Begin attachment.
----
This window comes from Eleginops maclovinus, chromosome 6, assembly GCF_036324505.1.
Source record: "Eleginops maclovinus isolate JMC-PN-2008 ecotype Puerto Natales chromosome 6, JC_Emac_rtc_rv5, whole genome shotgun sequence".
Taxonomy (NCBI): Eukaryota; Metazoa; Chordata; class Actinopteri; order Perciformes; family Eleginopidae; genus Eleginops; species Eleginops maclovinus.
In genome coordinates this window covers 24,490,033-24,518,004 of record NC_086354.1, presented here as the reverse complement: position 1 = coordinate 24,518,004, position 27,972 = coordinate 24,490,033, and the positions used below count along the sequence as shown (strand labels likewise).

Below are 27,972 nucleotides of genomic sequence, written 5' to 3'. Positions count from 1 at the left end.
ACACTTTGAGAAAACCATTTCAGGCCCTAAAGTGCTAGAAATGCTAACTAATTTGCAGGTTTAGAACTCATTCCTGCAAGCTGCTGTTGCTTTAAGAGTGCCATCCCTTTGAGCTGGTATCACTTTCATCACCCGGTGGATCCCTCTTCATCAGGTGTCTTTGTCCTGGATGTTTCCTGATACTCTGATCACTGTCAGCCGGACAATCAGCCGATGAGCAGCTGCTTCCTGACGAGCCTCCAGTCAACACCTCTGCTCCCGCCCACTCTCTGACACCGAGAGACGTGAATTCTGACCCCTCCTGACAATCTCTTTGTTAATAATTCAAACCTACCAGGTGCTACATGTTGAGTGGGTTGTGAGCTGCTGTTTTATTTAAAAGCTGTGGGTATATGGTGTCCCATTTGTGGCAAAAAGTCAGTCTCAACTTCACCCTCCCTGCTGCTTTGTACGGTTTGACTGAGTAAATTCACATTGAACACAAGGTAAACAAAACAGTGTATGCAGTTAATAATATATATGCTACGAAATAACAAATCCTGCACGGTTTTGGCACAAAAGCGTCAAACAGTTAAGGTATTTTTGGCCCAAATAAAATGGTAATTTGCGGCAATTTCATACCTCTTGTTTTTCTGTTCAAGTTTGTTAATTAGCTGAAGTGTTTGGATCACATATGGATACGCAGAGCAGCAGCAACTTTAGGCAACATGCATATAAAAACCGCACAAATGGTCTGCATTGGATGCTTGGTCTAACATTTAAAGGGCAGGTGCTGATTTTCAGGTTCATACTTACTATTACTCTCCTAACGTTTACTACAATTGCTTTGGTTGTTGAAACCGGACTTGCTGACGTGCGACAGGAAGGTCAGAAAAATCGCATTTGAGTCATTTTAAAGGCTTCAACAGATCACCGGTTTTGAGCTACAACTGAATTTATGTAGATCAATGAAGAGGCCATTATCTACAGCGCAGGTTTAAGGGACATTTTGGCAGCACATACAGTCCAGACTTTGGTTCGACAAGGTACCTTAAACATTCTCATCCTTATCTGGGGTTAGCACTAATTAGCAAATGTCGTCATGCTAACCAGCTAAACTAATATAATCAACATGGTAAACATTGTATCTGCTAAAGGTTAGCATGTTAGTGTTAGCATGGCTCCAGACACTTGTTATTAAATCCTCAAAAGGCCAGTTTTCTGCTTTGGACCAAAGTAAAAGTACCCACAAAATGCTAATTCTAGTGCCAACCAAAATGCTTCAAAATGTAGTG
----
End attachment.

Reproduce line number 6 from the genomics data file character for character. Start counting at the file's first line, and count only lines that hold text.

ACACTTTGAGAAAACCATTTCAGGCCCTAAAGTGCTAGAAATGCTAACTAATTTGCAGGTTTAGAACTCATTCCTGCAAGCTGCTGTTGCTTTAAGAGTGCCATCCCTTTGAGCTGGTATCACTTTCATCACCCGGTGGATCCCTCTTCATCAGGTGTCTTTGTCCTGGATGTTTCCTGATACTCTGATCACTGTCAGCCGGACAATCAGCCGATGAGCAGCTGCTTCCTGACGAGCCTCCAGTCAACACCTCTGCTCCCGCCCACTCTCTGACACCGAGAGACGTGAATTCTGACCCCTCCTGACAATCTCTTTGTTAATAATTCAAACCTACCAGGTGCTACATGTTGAGTGGGTTGTGAGCTGCTGTTTTATTTAAAAGCTGTGGGTATATGGTGTCCCATTTGTGGCAAAAAGTCAGTCTCAACTTCACCCTCCCTGCTGCTTTGTACGGTTTGACTGAGTAAATTCACATTGAACACAAGGTAAACAAAACAGTGTATGCAGTTAATAATATATATGCTACGAAATAACAAATCCTGCACGGTTTTGGCACAAAAGCGTCAAACAGTTAAGGTATTTTTGGCCCAAATAAAATGGTAATTTGCGGCAATTTCATACCTCTTGTTTTTCTGTTCAAGTTTGTTAATTAGCTGAAGTGTTTGGATCACATATGGATACGCAGAGCAGCAGCAACTTTAGGCAACATGCATATAAAAACCGCACAAATGGTCTGCATTGGATGCTTGGTCTAACATTTAAAGGGCAGGTGCTGATTTTCAGGTTCATACTTACTATTACTCTCCTAACGTTTACTACAATTGCTTTGGTTGTTGAAACCGGACTTGCTGACGTGCGACAGGAAGGTCAGAAAAATCGCATTTGAGTCATTTTAAAGGCTTCAACAGATCACCGGTTTTGAGCTACAACTGAATTTATGTAGATCAATGAAGAGGCCATTATCTACAGCGCAGGTTTAAGGGACATTTTGGCAGCACATACAGTCCAGACTTTGGTTCGACAAGGTACCTTAAACATTCTCATCCTTATCTGGGGTTAGCACTAATTAGCAAATGTCGTCATGCTAACCAGCTAAACTAATATAATCAACATGGTAAACATTGTATCTGCTAAAGGTTAGCATGTTAGTGTTAGCATGGCTCCAGACACTTGTTATTAAATCCTCAAAAGGCCAGTTTTCTGCTTTGGACCAAAGTAAAAGTACCCACAAAATGCTAATTCTAGTGCCAACCAAAATGCTTCAAAATGTAGTG